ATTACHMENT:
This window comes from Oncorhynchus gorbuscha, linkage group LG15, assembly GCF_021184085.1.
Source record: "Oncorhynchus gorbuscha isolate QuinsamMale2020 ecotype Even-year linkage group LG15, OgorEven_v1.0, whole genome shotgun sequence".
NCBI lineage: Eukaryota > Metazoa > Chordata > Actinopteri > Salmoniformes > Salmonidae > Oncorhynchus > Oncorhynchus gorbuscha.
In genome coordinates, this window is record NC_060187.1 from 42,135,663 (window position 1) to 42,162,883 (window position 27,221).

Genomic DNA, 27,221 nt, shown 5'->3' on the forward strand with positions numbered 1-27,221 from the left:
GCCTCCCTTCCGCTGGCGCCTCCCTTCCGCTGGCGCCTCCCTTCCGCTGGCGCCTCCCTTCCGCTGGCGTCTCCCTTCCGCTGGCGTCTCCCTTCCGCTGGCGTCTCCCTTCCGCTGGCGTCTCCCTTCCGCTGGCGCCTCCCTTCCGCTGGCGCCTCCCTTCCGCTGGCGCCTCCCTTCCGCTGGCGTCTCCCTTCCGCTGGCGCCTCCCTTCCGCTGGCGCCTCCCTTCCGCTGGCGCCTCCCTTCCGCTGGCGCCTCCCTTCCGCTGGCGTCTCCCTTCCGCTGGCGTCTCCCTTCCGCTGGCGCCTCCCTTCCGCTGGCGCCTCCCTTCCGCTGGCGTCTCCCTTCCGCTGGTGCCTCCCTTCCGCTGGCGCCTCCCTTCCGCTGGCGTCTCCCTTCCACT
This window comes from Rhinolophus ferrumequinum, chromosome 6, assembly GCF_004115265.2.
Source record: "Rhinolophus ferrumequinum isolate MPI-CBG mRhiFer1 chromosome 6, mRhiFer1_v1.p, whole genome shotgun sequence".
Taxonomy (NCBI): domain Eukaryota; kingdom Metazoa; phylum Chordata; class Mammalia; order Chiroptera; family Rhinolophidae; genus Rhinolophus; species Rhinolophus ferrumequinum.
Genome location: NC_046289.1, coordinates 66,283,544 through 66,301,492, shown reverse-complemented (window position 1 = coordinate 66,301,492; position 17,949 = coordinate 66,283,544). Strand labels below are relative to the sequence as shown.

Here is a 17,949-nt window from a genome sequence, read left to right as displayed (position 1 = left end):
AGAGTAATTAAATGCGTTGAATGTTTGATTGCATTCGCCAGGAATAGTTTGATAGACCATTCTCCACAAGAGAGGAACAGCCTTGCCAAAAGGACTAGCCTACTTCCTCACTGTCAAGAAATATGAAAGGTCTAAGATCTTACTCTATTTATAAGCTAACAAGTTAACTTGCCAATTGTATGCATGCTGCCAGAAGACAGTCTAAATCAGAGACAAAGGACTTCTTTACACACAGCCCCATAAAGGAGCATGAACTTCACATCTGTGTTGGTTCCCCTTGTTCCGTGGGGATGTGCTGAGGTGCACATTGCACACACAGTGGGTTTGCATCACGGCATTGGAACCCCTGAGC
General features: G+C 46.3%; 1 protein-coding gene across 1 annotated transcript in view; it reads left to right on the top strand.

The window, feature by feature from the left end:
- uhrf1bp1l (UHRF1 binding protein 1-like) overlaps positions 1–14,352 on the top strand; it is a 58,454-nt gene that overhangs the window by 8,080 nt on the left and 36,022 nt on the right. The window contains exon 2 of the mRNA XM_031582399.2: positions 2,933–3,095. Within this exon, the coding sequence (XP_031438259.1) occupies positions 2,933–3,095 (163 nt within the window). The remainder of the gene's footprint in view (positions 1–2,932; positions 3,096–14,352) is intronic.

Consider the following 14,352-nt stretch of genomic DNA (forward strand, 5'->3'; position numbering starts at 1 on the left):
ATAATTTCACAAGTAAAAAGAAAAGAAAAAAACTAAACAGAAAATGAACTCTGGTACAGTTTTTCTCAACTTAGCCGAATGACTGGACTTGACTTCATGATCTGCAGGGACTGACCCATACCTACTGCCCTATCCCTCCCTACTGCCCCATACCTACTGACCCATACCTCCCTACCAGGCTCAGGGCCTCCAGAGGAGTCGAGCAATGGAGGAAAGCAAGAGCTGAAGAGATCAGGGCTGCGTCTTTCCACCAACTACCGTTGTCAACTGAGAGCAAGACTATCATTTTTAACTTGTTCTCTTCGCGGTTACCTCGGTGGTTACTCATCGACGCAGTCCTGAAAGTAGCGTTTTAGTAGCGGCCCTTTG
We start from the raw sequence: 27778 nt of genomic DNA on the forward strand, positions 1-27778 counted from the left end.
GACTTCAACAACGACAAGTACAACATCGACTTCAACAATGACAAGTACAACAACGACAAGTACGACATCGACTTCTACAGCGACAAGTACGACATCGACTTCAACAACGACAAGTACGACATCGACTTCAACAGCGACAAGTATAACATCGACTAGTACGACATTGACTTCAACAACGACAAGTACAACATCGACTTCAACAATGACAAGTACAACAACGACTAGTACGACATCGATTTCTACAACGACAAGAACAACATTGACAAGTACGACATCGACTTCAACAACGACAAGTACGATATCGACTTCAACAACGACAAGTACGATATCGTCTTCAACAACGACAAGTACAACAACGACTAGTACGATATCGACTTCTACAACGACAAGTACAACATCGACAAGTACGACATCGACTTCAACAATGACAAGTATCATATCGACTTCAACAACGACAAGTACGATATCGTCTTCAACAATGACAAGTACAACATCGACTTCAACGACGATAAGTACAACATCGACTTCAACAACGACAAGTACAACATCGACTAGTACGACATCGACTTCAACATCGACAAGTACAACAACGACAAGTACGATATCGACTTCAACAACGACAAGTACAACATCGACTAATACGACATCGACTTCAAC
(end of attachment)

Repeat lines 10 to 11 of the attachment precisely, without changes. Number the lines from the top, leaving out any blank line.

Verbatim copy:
Genome location: NC_046289.1, coordinates 66,283,544 through 66,301,492, shown reverse-complemented (window position 1 = coordinate 66,301,492; position 17,949 = coordinate 66,283,544). Strand labels below are relative to the sequence as shown.

Here is a 17,949-nt window from a genome sequence, read left to right as displayed (position 1 = left end):